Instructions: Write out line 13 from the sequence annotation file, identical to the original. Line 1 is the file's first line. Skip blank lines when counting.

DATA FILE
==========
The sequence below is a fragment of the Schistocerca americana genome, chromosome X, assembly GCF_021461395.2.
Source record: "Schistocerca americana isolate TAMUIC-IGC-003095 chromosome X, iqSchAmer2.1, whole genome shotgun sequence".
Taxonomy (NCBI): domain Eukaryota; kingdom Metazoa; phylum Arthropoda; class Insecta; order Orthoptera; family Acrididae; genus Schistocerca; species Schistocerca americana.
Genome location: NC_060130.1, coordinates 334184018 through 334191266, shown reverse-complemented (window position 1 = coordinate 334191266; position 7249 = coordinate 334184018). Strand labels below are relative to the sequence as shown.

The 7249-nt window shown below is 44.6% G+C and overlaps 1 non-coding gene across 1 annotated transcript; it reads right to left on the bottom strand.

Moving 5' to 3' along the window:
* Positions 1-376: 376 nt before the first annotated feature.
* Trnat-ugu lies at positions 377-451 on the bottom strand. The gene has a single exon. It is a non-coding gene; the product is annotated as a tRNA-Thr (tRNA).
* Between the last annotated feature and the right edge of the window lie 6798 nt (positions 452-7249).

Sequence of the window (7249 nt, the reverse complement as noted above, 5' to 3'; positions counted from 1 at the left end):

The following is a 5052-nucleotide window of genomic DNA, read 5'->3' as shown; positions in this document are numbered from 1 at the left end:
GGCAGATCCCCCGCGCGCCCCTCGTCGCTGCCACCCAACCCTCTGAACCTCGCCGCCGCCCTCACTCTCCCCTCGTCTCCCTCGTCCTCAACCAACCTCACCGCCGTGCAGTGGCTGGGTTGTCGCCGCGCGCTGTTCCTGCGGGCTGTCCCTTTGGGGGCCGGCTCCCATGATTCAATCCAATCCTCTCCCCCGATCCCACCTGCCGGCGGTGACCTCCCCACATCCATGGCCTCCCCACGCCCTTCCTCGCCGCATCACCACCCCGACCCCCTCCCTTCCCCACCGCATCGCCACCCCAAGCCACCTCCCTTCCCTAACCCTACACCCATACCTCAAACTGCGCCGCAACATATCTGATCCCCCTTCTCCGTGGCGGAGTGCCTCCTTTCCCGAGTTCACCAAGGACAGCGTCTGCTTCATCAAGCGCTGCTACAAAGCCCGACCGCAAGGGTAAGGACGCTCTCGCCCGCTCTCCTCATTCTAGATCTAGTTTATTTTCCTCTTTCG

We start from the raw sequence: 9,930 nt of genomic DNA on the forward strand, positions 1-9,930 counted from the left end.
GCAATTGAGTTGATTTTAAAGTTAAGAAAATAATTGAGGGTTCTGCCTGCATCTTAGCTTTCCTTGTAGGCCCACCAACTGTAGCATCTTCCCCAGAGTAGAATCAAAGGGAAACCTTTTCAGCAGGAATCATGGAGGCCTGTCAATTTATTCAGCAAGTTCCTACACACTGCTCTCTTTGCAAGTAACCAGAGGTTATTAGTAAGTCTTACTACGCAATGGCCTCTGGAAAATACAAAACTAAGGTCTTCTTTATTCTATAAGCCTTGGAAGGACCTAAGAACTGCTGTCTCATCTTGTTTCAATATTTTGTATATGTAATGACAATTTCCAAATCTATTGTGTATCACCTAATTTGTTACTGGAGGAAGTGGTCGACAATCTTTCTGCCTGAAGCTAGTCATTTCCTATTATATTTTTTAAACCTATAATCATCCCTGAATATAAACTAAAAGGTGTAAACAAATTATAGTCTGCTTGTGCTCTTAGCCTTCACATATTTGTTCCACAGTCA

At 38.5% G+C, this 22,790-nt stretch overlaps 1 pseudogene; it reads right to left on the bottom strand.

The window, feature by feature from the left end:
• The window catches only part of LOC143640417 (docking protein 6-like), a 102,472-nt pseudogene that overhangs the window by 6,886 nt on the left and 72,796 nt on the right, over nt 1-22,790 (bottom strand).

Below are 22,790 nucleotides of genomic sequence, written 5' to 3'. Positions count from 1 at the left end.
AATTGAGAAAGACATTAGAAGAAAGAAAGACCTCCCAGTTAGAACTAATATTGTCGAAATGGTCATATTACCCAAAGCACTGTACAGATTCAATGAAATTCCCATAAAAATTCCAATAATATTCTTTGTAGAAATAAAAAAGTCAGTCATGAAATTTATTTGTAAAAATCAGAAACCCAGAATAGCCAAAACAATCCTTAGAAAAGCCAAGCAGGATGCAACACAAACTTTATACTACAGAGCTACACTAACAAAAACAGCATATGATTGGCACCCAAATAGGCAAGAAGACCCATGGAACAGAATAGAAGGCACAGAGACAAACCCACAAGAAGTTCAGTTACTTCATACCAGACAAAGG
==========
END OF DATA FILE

We start from the raw sequence: 9,930 nt of genomic DNA on the forward strand, positions 1-9,930 counted from the left end.